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The Australian Victories in France in 1918: the Battles of the Australian Army on the Western Front During the Final Year of the First World War

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The Australian Victories in France in 1918: the Battles of the Australian Army on the Western Front During the Final Year of the First World War
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Author(s): Sir John Monash
Date Published: 2021/05
Page Count:
Softcover ISBN-13: 978-1-78282-961-4
Hardcover ISBN-13: 978-1-78282-960-7

The final battles of the great conflict

Sir John Monash, the author of this book, is widely considered to be one of the finest Allied general officers of the First World War and the most famous Australian military commander. He served during the ill-fated Gallipoli Campaign, but is most highly regarded for his service on the Western Front. In May 1918 he became commander of the Australian Corps, at that time the largest army corps in theatre. The successful attack of the Battle of Amiens in August, 1918 was planned by Monash and spearheaded by his Australians and Canadian forces together with the British III Corps. This engagement turned the tide of the war in the West comprehensively reversing Germany's Ludendorff Offensive in 1918. This book chronicles the pursuit of the retreating German Army from Chuignes, Mont St. Quentin, Peronne, Hargicourt and, following the contribution of American forces, Bellicourt, Bony and Montbrehain to the Hindenburg Line and the end of hostilities. Contains maps and photographs.

Leonaur editions are newly typeset and are not facsimiles; each title is available in softcover and hardback with dustjacket.

On the night of March 29th, I advanced my line, pivoting on my right, until my left rested on the Ancre east of Buire, an extreme advance of over 2,000 yards, meeting some opposition and taking a few prisoners. This deprived the enemy of over a mile of valuable vantage ground on the crest of the plateau along which ran the main road from Corbie to Bray.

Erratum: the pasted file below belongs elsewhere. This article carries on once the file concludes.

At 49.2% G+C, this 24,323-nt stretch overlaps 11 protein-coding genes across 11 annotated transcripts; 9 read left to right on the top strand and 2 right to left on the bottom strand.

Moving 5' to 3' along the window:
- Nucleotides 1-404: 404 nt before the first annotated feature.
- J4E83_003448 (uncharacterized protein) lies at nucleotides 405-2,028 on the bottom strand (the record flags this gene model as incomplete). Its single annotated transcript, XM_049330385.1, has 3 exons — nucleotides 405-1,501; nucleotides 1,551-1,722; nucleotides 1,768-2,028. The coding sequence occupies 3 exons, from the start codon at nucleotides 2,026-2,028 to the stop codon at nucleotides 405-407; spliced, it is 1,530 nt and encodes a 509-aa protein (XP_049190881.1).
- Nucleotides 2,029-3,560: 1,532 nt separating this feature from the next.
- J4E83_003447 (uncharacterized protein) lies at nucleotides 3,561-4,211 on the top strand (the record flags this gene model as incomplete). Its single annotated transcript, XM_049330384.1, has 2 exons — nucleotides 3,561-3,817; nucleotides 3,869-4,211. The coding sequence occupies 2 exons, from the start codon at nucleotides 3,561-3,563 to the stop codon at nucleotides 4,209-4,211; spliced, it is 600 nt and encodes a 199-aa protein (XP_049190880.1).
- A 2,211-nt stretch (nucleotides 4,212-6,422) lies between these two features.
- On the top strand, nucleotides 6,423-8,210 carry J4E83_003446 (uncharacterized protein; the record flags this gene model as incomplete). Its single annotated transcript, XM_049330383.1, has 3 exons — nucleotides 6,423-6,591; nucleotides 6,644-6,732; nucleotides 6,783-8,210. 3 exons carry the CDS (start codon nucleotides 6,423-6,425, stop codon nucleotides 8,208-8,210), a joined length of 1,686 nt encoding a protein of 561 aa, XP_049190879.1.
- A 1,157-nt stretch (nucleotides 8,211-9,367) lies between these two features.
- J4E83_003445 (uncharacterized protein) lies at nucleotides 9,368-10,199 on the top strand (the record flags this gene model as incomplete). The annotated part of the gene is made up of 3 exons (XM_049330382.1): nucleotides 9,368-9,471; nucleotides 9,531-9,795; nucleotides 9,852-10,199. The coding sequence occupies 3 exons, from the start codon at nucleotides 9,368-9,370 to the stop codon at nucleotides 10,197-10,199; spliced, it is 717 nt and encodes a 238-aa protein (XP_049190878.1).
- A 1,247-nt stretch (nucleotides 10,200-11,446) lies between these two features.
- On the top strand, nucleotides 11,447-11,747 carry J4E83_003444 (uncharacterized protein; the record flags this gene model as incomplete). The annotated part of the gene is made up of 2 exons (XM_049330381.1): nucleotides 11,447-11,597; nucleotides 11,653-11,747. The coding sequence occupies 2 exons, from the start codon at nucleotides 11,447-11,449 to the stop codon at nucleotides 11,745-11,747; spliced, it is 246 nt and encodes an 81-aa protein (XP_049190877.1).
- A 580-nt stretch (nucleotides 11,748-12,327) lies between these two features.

By that time, it was apparent that the enemy’s artillery resources were hourly accumulating, and on the next afternoon he delivered a determined attack along my whole front, employing two divisions. The attack was completely repelled, with an estimated loss to the enemy of at least 3,000 killed. My artillery were firing over open sights and had never in their previous experience had such tempting targets.
On the previous day, however, the situation between the Somme and Villers-Bretonneux, and still further to the south, had become desperate; and much to my discomfiture I was ordered to hand over my 9th Brigade (Rosenthal) for duty with the 61st Division, in order to reinforce that dissolving sector. My importunity as to the necessity for maintaining the defence of my river flank, however, led the Seventh Corps commander to let me have, in exchange, the 15th Brigade (Elliott), which was the first brigade of the Fifth Australian Division to arrive from Flanders on the present scene of operations. This interchange of brigades was completed by the 30th.
That day was further marked by a concentrated bombardment of the village of Franvillers, in which I had established my headquarters. Although no serious loss was suffered, the responsible work of my staff was disturbed. On reporting the occurrence to General Congreve, he insisted upon my moving my headquarters back to St. Gratien, which move was completed the next day.
On April 4th the enemy attacked, in force, south of the Somme, and the village of Hamel was lost to us by the rout of the remnants of a very exhausted British division which had been sent in the night before to defend it. This success gave the enemy a footing upon a portion of Hill 104, and brought him to the eastern outskirts of Villers-Bretonneux. Three months later it cost the Australian Corps a concentrated effort to compel him to surrender these advantages.